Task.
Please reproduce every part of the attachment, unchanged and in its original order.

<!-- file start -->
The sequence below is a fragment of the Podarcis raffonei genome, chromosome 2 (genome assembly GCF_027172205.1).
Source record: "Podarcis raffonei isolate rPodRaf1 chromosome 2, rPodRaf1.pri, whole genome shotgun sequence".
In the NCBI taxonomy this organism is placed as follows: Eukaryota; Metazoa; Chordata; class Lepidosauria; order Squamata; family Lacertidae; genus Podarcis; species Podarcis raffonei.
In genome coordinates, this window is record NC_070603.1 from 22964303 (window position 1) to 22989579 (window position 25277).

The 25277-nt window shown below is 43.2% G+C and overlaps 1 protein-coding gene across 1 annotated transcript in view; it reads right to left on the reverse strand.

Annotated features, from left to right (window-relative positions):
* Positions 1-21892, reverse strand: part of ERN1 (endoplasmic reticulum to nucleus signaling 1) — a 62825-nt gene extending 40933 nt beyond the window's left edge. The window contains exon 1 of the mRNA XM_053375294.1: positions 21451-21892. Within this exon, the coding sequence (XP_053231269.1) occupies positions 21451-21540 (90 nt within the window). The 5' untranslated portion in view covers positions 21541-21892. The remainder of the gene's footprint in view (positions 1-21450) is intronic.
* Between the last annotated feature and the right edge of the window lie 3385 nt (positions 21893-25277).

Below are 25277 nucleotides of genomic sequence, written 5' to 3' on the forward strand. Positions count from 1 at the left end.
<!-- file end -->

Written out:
The sequence below is a fragment of the Podarcis raffonei genome, chromosome 2 (genome assembly GCF_027172205.1).
Source record: "Podarcis raffonei isolate rPodRaf1 chromosome 2, rPodRaf1.pri, whole genome shotgun sequence".
In the NCBI taxonomy this organism is placed as follows: Eukaryota; Metazoa; Chordata; class Lepidosauria; order Squamata; family Lacertidae; genus Podarcis; species Podarcis raffonei.
In genome coordinates, this window is record NC_070603.1 from 22964303 (window position 1) to 22989579 (window position 25277).

The 25277-nt window shown below is 43.2% G+C and overlaps 1 protein-coding gene across 1 annotated transcript in view; it reads right to left on the reverse strand.

Annotated features, from left to right (window-relative positions):
* Positions 1-21892, reverse strand: part of ERN1 (endoplasmic reticulum to nucleus signaling 1) — a 62825-nt gene extending 40933 nt beyond the window's left edge. The window contains exon 1 of the mRNA XM_053375294.1: positions 21451-21892. Within this exon, the coding sequence (XP_053231269.1) occupies positions 21451-21540 (90 nt within the window). The 5' untranslated portion in view covers positions 21541-21892. The remainder of the gene's footprint in view (positions 1-21450) is intronic.
* Between the last annotated feature and the right edge of the window lie 3385 nt (positions 21893-25277).

Below are 25277 nucleotides of genomic sequence, written 5' to 3' on the forward strand. Positions count from 1 at the left end.